Social Media

My Manchester Story

Carrie Hoefer

by Mam Samba | Jun 06, 2019

Dr. Carrie Hoefer, assistant professor of pharmaceutical sciences and pharmacogenomics, discusses Manchester’s growing Pharmacogenomics (PGx) Program and how she adapted to life in the Midwest.

 “What excites you about Manchester’s Pharmacogenomics Program?”

“I’m most excited for the fact that we were the first in the country to have a master’s program in PGx. Now we’re starting to see a bunch of schools popping up with pharmacogenomics programs, which just increases the awareness of it. To add to that, I’m also excited that we’re offering a dual degree program. When I was doing my Ph.D. at the University of Buffalo, we had a dual degree with the pharmaceutical sciences and pharmacy, and one of my favorite dual degree students lost her brother to leukemia. She decided she wanted to go into cancer research, especially in pharmacogenomics, and now she works at the Cleveland Cancer Clinic. It’s nice to see that the dual degree is helping people further their careers and their passions.”

“Can you tell me more about the Dual degree opportunity?”

“Manchester’s dual degree program is one of the only programs I’ve ever seen that lets pharmacy students finish in four years, completely done, with both a pharmacy degree and a master’s in pharmacogenomics. It’s more challenging than the regular Pharmacy Program – you have more workload and more to balance, but the students we have are awesome and I know each one has the ability to succeed.”

“Is there an area of PGx in which you have a special interest?”

“PGx is already a very specialized science, but there are different aspects starting to sprout up like nutritionomics, which I’m reading about right now actually. It looks at how food interacts with your genes and how it can make you healthier, or which exercise habits will work best with this person. So that’s a piece of it, but my favorite aspect is epigenetics, which is a layer on top of pharmacogenomics. I think of pharmacogenomics as an instruction manual for your body, but epigenetics is a layer on top. Are you a smoker? Do you live in a high smog area? Do you live in a sunny area and have a lot of Vitamin D? Epigenetics looks at factors that can change throughout your lifetime based on different factors around you – it really looks at what makes you, you.”

What is one thing you hope students will get out of your classroom?”

“I try to teach my students the importance of communication in presentations. Everything is at your fingertips now, and you can study it until you can regurgitate it word for word, but that’s not going to help you in the real world. What’s going to help you is how you can present the information to somebody who doesn’t know it and can’t relate to it. I make my students do a lot of presentations, a lot of writing, and come up with spur of the moment ‘what do you think about this?’ conversations, because those are the real life situations you’re going to be put in. I do love teaching the science, but the most important thing to me is how students can interact once they get out of school.”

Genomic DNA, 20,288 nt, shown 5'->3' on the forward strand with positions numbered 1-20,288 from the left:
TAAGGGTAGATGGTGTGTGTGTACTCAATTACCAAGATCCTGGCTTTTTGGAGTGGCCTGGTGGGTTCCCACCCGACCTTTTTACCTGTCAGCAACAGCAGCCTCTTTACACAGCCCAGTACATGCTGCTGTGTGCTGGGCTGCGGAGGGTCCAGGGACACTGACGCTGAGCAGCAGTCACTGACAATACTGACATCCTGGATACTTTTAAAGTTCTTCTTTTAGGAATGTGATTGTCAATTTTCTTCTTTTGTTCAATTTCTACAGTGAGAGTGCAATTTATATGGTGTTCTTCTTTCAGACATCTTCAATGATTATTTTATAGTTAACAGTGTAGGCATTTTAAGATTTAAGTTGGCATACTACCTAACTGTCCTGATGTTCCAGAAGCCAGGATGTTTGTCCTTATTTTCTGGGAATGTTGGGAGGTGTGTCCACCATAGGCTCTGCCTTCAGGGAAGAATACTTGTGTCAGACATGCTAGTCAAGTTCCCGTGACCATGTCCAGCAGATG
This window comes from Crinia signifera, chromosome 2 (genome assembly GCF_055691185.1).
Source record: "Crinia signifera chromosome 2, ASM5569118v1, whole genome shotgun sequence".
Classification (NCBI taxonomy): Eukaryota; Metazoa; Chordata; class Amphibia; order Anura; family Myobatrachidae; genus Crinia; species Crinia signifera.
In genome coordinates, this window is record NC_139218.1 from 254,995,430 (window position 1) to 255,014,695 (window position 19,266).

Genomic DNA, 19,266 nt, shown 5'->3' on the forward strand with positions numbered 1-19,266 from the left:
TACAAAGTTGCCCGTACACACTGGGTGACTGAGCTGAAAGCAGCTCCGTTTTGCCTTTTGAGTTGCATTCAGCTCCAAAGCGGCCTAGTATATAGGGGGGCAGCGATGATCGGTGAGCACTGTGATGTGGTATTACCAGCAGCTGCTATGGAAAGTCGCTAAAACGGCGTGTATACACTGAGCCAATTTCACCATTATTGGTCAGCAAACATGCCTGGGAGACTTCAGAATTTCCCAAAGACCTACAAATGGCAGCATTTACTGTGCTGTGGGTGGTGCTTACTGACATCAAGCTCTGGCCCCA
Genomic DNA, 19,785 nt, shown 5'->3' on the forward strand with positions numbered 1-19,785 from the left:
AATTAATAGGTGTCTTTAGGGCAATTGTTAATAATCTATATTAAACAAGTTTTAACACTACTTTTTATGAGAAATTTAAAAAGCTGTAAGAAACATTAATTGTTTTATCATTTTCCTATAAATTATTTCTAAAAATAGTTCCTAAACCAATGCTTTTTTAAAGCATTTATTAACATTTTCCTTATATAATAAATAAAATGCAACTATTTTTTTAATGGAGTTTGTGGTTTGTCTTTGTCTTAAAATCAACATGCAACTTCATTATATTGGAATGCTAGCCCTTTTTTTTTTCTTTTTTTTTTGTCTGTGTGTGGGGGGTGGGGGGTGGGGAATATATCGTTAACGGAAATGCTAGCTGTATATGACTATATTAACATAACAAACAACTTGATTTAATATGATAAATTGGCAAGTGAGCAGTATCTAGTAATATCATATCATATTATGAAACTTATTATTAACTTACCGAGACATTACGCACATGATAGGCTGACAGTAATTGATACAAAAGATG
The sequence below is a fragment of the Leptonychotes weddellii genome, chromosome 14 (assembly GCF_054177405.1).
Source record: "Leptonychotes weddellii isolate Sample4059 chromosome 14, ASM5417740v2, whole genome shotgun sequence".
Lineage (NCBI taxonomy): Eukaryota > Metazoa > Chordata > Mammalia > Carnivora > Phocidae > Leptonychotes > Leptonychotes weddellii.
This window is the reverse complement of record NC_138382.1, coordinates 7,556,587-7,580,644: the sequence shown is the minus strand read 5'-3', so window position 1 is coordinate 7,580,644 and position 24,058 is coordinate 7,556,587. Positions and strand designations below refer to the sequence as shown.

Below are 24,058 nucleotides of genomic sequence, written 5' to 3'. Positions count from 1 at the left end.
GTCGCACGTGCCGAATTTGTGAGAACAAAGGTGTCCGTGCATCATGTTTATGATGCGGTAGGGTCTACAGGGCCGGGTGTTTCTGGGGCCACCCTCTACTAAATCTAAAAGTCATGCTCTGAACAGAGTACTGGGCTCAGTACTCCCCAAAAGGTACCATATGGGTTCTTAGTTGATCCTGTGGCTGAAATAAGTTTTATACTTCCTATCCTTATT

What do you love about Manchester?”

I’m an East Coast girl, so the Midwest was really hard for me to adapt to. We are go, go, go all the time, and it was really hard at first. Within my first year teaching here, my sister had passed away from complications with drug addiction. The craziest part to me is that I actually get to teach stuff like this – about drug addiction and how it changes your epigenetics. But no one else at MU taught in pharmacogenomics at the time. I told my colleagues what happened, and they just said, “Of course, go home, we’ll see you when you can come back.” It was the first time I had been in a job situation where it felt like people actually cared. That would never happen on the East Coast. When I got back, I had flowers on my desk, my students bought me this big care package, I had cards slipped under my door, and it was the first time I’d actually felt like MU was family. And ever since then it’s been this big family to me, and I couldn’t imagine not being here.”

“I see you have a lamp from A Christmas Story on your desk – I’m guessing you’re a big fan?”

“Yes! I love A Christmas Story! When I was little, I use to wake up early Christmas morning and I’d go into my big sister’s room and try to get her excited and wake up to open presents! She’d always tell me to go away and leave her alone. Since she had a TV in her room, she’d turn it on for me and, of course, A Christmas Story was always playing. So ever since then I’ve loved it and have continued the tradition with my little sister. To this day, we get the biggest kick out of singing, “Fa-ra-ra-ra-ra-ra-ra-ra-ra.” Every Halloween I’m the pink nightmare bunny from the movie; I’ve been to the Christmas Story house – everything. I love it.